After the notoriously hostile reception to “The Brown Bunny” at Cannes in 2003, multihyphenate Vincent Gallo has waited a long time to helm another feature. “Promises Written in Water” marks his return, but this inchoate, underwhelming black-and-white drama reps a disappointment both for those gleefully expecting a disaster and for supporters hoping for something better. A jagged tale of a funeral-home assistant (Gallo, of course) with girl trouble, pic plays like notes for an arthouse film about love and death — maybe even a good one — but not the real thing. “Promises” should trickle into niche distribution and evaporate on ancillary.
Opening voiceover by a French-accented femme, later revealed to be a beauty named Mallory (model Delfine Bafort), explains she’s been told she’s going to die soon. This sets up a preoccupation with mortality that chimes with the next scene, in which an unnamed character (Gallo) circles a job in the classified ads for a funeral-home apprentice.
After a flurry of inexplicable, mostly single-shot scenes showing Gallo pacing a room in tight closeup or smoking cigarettes in a cafe, he and Mallory eventually go on a date, during which she asks if he has called a woman named Colette. He says, perhaps a dozen times in different ways, that he did call her and she’s gone to Thailand or Taiwan (both are mentioned) with a 55-year-old man. Sequence looks more than anything like one long, unedited take in which Gallo the actor is trying out different ways to say the same line, as Bafort (almost entirely offscreen for the whole scene) struggles to keep up.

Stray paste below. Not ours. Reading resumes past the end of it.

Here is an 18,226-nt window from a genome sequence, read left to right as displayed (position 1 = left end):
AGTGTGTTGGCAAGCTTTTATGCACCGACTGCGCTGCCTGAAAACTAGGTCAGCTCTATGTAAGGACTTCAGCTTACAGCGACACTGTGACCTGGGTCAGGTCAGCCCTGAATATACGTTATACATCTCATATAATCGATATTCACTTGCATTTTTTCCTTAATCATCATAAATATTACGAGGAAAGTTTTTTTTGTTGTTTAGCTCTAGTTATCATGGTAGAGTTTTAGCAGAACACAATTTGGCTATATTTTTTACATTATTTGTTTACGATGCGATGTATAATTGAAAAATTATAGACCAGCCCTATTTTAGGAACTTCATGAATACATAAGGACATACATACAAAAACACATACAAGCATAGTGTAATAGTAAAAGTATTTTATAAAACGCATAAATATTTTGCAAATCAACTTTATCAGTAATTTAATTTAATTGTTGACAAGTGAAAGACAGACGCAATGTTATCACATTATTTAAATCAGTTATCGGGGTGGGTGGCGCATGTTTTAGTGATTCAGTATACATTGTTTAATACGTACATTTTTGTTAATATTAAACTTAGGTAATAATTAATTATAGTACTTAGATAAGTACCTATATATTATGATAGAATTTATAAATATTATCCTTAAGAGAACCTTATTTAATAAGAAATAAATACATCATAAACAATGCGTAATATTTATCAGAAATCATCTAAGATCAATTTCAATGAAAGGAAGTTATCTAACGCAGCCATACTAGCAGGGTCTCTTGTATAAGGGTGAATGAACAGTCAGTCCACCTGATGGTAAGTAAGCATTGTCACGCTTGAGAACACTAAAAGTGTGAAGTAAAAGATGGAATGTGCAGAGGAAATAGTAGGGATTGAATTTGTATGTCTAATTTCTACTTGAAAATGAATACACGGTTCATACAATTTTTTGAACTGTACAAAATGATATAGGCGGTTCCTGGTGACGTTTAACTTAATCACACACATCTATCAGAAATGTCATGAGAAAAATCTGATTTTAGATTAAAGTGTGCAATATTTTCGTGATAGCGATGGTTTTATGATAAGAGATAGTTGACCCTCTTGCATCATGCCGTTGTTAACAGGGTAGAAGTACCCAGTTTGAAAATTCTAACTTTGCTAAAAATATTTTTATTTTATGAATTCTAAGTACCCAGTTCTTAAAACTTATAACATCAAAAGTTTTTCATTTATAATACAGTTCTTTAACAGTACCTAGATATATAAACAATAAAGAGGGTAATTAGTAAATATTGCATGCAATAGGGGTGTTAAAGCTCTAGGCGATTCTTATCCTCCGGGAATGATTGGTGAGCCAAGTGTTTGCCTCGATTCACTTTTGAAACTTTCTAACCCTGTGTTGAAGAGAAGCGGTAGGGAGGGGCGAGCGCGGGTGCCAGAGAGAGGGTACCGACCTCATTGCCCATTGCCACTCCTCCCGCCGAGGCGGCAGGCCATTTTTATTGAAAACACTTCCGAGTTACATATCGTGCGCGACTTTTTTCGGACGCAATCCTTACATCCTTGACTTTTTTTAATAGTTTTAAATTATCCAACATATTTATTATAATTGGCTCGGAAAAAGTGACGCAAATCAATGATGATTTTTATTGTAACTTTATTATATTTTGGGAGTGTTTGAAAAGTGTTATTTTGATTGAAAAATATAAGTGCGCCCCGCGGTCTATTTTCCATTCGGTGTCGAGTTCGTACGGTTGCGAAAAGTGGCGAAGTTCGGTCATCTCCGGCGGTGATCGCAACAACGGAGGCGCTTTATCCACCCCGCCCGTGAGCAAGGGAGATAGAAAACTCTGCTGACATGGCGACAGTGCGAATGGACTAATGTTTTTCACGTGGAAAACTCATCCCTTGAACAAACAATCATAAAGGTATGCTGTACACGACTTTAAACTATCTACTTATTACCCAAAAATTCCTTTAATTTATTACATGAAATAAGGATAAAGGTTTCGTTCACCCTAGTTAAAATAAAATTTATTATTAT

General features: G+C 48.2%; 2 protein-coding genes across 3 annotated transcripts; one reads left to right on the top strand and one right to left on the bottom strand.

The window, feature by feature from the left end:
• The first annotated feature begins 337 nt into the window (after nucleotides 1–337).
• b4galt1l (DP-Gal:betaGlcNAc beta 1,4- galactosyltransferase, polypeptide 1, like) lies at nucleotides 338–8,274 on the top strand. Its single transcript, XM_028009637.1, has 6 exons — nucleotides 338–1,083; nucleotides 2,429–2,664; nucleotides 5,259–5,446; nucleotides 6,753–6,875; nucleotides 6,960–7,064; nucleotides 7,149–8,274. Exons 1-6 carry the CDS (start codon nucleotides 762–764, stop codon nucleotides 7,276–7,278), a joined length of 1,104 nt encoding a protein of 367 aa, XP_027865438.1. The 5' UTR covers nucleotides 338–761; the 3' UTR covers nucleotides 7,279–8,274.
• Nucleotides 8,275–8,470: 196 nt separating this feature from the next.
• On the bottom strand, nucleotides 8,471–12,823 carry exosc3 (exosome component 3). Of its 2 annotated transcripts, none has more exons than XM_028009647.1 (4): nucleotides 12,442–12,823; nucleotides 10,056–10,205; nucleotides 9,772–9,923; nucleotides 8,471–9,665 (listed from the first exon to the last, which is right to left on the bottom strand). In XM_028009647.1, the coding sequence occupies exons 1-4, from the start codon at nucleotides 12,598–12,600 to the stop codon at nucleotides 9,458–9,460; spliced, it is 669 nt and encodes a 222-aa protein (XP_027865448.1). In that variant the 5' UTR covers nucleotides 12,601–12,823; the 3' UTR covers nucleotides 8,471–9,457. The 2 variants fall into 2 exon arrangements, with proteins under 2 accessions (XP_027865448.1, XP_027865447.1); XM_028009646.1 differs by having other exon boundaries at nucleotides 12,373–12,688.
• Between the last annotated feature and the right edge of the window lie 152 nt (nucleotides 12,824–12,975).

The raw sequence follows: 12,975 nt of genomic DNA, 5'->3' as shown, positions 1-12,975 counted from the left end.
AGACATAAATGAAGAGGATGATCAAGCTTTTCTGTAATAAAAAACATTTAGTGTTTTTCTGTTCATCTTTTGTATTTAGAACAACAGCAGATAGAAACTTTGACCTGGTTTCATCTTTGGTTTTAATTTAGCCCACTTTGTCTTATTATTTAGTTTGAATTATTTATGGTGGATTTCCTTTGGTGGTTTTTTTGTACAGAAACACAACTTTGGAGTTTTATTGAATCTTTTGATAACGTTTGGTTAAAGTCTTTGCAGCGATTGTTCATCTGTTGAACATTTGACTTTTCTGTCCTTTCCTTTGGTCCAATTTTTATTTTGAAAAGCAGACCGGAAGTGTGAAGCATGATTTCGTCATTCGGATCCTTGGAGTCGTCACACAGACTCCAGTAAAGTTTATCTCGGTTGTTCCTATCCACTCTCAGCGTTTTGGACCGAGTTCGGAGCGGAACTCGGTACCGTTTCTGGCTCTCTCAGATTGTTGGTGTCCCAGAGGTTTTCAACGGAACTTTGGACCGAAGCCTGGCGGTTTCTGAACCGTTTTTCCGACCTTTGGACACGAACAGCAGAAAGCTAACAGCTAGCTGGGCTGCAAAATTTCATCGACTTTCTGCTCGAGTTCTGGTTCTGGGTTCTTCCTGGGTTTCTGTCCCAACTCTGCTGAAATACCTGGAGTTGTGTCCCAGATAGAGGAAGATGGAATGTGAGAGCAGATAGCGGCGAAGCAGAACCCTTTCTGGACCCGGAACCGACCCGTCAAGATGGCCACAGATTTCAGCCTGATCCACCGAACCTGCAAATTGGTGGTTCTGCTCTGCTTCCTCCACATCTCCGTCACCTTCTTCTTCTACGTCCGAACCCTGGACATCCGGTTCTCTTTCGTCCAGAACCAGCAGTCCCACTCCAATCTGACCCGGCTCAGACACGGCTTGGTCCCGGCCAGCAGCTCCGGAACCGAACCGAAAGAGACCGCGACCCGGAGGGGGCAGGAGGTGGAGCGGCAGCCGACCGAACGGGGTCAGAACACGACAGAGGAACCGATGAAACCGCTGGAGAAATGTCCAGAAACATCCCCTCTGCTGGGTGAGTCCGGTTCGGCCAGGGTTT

Even auds predisposed to cut the film some slack will struggle to parse exactly what is going on here. Did Mallory and the guy ever become lovers? (There’s a strangely mesmerizing scene in which he keeps going in for a kiss and then pulling back.) Is she already dead from the start — a device Gallo has used before — and we’re watching the bereaved guy’s memories or fantasies? And why does he prop up another dead, skinny bald girl (Hope Tomeselli) in order to photograph her?
All in all, “Promises” has more plot than “Bunny” but makes much less sense, and proves considerably less engaging in general. Although there are lyrical bits — such as the kiss scene or a moment when Mallory dances for the protag (invoking shades of “Buffalo ’66”), all rendered instantly retro-cool-looking by lenser Masanobu Takayanagi’s grainy monochrome stock — there’s almost no way to get any emotional traction going with characters we know so little about.
Tech credits have a low-budget-and-proud-of-it sheen. Running time is blessedly short.